3. And end-users and their departments — as well as trusted partners — can be networked far more cost-effectively, regardless of location, via a standardized platform that enables integration and process automation between internal departments and partners.

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Welcome to the brave new world of hybrid IT

Not so long ago, I came across a press release from Gartner, the analyst firm, which quoted one of its vice presidents saying:

“IT organizations that do not match the request for IT as a service run the risk of internal customers bypassing the IT organization and consuming IT services from the external cloud, thereby placing the company at greater risk.”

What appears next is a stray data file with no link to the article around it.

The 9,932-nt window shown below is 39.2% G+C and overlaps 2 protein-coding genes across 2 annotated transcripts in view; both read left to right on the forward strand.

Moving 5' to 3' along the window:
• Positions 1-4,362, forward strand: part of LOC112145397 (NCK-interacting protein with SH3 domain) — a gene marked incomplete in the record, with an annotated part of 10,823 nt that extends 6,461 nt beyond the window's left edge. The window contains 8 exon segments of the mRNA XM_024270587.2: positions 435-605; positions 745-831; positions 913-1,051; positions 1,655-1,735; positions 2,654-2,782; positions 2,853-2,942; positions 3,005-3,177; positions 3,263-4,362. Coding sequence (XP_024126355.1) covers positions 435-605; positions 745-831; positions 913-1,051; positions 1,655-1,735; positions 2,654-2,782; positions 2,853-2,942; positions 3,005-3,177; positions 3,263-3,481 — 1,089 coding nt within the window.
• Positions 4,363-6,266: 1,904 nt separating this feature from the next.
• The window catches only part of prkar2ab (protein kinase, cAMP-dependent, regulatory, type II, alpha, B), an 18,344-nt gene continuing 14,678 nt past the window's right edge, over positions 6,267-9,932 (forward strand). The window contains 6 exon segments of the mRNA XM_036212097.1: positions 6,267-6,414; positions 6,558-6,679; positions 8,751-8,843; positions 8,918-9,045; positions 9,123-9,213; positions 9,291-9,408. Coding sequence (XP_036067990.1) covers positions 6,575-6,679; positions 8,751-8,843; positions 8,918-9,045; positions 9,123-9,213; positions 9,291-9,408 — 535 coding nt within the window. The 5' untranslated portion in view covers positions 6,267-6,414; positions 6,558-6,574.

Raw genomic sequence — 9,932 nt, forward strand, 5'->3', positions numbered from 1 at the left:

It turns out that the analysts at Gartner see a world of hybrid IT architectures. Their view is that IT organizations are becoming brokers of IT services, some of which are hosted internally, some of which reside in externally hosted Clouds.

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Cloud Computing’s payoffs — Part 2, or why Cloud Computing is inevitable

It’s pretty clear that mobility will be a major factor in why organizations of all sizes turn to Cloud Computing. The numbers speak for themselves:

More than 2.5 billion users will connect to the Internet over the next several years via more than 10 billion devices. By 2015, this demand will require 8 times the storage capacity of 2010 as well as 16 times the network capacity and upwards of 20 times the compute capacity.

So here’s how it’ll go…

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Cloud Computing’s payoffs — Part 1

Graph showing the payoff from Cloud Computing